The last time we stood here was a little less than a year ago. The sun was shining; a huge yellow butterfly hovered round your family and friends, suspended by an invisible thread from wherever you are.
I am writing this on Friday and Saturday, the forecast calls for no rain. Your favorite joke, aside from the mildly inappropriate Father Nelson one was "Want to know how to make G-d laugh? Tell him your plans." I am gambling by writing this, but I know you too well, my girl (I do not have your golden casino touch): you will keep the skies clear today, the sun will shine. And if rain does fall, it will mirror our tears.
Mom, we stood here, the day of your funeral, 322 days ago. 322 days is not a year. It is 43 days short of a year. You showed us all what a day is worth. We follow the path you set for us, you gave us the gift of your love, your moral guidance through the world, the love of books and animals and family and friends. You taught us that the dash between was more important than the dates on either side, and so, the dash between your date of birth, and the date of your too soon death (57 years was not enough), is long and fat, fed on love and rightness and Swedish Fish.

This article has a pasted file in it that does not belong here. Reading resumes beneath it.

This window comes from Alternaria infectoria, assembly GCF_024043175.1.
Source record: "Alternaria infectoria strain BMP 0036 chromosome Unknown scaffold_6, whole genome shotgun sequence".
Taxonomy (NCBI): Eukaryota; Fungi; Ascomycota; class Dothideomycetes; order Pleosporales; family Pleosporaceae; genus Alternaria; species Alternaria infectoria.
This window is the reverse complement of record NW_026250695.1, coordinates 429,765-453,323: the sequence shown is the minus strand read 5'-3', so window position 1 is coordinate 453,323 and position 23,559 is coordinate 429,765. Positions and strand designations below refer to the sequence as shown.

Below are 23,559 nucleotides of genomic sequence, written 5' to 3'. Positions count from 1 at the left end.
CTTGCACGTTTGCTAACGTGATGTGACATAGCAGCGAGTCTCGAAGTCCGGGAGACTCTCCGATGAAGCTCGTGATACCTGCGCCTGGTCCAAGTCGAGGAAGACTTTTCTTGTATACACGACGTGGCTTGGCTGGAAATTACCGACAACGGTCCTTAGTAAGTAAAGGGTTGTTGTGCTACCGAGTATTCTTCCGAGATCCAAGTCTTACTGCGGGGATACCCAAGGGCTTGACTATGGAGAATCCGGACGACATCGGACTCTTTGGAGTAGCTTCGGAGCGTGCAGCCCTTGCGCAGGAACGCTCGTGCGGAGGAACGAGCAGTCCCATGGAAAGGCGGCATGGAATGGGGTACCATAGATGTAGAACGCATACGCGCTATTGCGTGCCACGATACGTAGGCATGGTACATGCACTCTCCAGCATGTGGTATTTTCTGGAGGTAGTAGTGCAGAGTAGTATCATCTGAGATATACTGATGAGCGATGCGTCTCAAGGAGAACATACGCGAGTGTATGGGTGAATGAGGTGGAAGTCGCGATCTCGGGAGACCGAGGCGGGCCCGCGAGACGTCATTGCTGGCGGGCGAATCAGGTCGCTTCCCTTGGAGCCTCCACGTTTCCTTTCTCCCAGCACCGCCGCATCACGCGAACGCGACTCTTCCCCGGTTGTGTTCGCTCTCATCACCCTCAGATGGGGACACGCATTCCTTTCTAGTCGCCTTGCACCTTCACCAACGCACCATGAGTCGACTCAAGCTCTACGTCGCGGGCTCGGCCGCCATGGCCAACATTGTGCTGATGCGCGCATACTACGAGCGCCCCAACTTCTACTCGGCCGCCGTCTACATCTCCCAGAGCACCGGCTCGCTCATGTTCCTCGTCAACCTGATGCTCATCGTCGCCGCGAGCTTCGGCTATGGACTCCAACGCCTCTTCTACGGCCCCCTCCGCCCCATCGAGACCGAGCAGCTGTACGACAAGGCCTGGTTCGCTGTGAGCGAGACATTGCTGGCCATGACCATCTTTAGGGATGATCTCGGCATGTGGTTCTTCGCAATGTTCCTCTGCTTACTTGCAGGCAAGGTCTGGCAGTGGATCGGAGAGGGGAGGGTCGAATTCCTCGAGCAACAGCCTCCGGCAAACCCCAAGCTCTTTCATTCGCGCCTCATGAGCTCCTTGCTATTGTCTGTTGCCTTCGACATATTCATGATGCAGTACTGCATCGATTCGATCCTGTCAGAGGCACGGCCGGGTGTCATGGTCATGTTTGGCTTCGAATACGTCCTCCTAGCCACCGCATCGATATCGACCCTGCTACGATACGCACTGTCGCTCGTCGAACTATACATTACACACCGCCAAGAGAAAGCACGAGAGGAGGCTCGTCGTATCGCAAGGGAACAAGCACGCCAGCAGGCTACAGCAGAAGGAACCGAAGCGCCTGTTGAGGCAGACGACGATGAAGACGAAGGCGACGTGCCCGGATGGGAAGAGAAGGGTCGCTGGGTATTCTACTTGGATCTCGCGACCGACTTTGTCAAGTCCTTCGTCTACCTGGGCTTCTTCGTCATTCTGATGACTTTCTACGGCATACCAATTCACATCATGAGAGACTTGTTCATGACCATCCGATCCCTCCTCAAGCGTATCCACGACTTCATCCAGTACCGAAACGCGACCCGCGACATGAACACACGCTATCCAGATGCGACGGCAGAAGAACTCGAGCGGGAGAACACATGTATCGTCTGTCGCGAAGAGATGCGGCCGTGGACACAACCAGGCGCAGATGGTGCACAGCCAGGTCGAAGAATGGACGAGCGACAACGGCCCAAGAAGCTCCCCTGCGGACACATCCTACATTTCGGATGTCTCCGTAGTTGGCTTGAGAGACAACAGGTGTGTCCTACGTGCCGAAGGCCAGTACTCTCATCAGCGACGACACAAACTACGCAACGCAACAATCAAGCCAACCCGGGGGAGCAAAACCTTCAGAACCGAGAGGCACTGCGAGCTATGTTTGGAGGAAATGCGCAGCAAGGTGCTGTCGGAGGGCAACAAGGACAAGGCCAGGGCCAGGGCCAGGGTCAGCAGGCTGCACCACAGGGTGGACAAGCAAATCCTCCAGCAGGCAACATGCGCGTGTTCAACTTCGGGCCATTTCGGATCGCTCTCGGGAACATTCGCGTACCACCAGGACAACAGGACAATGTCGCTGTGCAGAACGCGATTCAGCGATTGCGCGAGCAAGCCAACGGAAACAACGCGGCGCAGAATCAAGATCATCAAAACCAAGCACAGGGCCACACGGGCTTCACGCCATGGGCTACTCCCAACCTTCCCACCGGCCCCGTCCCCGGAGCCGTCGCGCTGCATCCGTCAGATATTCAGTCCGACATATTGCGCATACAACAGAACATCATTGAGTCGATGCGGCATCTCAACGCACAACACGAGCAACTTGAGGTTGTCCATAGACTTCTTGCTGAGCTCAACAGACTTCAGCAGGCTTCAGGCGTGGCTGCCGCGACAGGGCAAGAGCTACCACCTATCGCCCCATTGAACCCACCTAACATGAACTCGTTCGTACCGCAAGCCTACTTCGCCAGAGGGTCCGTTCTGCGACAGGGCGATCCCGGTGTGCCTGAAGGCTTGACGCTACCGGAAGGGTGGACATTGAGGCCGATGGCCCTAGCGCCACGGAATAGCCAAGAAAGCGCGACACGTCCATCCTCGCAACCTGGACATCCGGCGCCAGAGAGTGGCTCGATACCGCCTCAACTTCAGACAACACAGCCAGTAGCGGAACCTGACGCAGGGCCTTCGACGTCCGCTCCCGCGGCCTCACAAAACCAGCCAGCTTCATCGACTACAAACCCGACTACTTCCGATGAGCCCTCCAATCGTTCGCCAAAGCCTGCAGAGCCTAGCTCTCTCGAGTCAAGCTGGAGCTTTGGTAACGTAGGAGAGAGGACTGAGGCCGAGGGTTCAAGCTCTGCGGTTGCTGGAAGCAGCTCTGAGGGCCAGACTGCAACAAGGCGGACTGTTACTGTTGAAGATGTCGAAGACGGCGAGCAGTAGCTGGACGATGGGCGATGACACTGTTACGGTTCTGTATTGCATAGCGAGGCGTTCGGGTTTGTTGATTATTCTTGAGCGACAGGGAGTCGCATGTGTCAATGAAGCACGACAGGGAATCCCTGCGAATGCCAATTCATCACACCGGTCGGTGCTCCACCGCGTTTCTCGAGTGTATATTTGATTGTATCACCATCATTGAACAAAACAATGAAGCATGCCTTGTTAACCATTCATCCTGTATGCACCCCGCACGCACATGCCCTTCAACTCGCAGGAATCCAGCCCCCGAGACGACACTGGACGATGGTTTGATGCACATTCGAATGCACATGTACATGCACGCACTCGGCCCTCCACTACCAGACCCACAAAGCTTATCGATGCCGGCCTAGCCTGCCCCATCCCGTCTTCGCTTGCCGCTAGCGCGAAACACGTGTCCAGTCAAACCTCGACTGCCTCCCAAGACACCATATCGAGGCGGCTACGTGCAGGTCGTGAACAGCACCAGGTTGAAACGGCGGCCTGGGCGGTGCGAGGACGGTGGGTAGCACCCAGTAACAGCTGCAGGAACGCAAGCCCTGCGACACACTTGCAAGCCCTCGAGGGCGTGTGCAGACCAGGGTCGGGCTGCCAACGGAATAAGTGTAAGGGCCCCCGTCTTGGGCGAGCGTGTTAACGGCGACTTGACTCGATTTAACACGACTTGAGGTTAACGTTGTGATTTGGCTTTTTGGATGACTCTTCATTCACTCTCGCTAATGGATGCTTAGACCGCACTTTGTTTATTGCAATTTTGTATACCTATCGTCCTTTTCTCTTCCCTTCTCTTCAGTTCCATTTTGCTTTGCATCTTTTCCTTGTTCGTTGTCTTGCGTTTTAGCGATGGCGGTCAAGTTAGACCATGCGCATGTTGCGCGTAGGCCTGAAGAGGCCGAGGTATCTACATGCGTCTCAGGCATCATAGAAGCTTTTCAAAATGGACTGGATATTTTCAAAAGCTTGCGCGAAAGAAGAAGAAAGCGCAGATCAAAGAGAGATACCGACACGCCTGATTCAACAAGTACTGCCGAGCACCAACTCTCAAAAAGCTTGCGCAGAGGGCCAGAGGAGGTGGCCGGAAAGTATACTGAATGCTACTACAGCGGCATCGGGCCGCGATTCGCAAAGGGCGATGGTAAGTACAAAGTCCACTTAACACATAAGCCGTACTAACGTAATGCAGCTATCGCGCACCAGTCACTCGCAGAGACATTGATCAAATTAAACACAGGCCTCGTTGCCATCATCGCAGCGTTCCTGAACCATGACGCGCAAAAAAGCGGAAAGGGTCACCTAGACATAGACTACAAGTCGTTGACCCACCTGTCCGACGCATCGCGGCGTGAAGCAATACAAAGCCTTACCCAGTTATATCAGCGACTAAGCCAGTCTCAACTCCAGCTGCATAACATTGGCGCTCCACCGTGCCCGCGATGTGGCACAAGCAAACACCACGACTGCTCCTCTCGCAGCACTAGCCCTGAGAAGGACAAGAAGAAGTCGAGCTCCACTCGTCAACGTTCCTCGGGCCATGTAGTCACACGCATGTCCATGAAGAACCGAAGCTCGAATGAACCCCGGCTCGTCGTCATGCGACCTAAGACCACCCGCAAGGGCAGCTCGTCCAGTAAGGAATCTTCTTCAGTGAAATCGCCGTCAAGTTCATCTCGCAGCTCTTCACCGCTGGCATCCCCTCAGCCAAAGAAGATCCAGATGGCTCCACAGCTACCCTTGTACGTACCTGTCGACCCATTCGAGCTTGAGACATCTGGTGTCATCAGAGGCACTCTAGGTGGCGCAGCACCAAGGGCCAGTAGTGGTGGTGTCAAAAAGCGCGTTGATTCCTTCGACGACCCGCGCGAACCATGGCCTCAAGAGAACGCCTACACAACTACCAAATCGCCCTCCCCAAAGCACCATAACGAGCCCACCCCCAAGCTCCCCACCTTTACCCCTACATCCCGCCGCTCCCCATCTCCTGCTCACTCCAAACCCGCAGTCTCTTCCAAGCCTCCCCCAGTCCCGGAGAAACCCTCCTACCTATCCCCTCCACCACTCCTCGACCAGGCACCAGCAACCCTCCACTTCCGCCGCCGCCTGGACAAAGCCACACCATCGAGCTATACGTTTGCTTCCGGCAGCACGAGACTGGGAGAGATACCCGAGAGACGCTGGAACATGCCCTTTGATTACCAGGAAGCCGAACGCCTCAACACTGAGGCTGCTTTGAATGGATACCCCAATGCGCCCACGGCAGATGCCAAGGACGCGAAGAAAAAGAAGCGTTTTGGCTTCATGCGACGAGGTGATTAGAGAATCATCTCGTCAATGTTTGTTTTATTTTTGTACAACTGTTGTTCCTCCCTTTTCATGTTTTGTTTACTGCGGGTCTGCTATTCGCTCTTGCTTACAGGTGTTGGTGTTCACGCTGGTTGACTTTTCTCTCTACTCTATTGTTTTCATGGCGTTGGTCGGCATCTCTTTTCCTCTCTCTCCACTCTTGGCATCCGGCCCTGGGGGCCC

Mom, you died in the shadow of the Strawberry Moon. The super moon reigned this weekend, the largest and most spectacular of the year. At 8:35 pm on Saturday night, it reached its perigee and slipped close to the Earth. Mom, you are our super moon, the most dazzling moon that ever was. You hold us in your incandescent orbit, always.
We love you.
I love you.
I am your daughter, Leigh Michelle Batnick Plessner, and I thank you for giving me life, and teaching me how to live it.